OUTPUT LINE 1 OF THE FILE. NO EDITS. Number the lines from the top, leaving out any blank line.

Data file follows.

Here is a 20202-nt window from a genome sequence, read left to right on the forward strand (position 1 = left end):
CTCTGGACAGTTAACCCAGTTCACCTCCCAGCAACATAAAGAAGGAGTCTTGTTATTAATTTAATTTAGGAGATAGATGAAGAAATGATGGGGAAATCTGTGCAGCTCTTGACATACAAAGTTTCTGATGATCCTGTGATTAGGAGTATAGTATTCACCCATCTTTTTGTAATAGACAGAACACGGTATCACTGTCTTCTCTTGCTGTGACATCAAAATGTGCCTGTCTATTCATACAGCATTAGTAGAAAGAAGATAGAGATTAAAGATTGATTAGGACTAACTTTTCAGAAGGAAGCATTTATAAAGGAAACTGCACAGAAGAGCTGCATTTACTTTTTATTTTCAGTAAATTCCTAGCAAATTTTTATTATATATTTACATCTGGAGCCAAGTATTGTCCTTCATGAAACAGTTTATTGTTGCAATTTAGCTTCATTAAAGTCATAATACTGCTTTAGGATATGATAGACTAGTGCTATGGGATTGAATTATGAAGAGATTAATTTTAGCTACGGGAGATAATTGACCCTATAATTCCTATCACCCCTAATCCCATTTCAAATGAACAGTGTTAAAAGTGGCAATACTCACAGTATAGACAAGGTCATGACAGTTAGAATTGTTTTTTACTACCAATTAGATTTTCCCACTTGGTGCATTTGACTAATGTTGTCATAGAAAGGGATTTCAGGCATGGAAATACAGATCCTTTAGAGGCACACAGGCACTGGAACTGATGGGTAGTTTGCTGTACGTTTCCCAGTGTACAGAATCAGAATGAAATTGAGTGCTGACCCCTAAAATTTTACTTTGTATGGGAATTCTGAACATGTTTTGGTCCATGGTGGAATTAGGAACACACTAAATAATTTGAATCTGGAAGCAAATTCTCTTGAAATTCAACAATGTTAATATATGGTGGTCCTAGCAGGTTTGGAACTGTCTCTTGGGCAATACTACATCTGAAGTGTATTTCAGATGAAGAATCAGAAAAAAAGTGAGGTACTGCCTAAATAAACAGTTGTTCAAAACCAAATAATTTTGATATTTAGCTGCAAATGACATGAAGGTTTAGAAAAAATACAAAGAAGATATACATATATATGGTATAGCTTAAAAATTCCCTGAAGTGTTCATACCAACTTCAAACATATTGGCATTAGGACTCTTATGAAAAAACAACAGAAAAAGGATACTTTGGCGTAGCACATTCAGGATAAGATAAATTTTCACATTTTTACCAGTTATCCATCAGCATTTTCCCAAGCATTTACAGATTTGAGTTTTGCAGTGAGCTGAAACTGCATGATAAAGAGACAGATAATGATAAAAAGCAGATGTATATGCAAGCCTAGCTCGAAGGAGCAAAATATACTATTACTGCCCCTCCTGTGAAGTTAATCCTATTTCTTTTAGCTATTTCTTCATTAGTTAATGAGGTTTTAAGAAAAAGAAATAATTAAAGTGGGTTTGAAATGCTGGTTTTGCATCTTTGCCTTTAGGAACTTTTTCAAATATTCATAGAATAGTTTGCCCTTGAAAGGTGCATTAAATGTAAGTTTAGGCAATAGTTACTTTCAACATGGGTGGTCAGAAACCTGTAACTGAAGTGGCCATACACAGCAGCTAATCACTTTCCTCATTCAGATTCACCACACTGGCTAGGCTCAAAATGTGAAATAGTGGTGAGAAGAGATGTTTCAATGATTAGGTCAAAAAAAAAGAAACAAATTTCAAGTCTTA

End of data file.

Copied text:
Here is a 20202-nt window from a genome sequence, read left to right on the forward strand (position 1 = left end):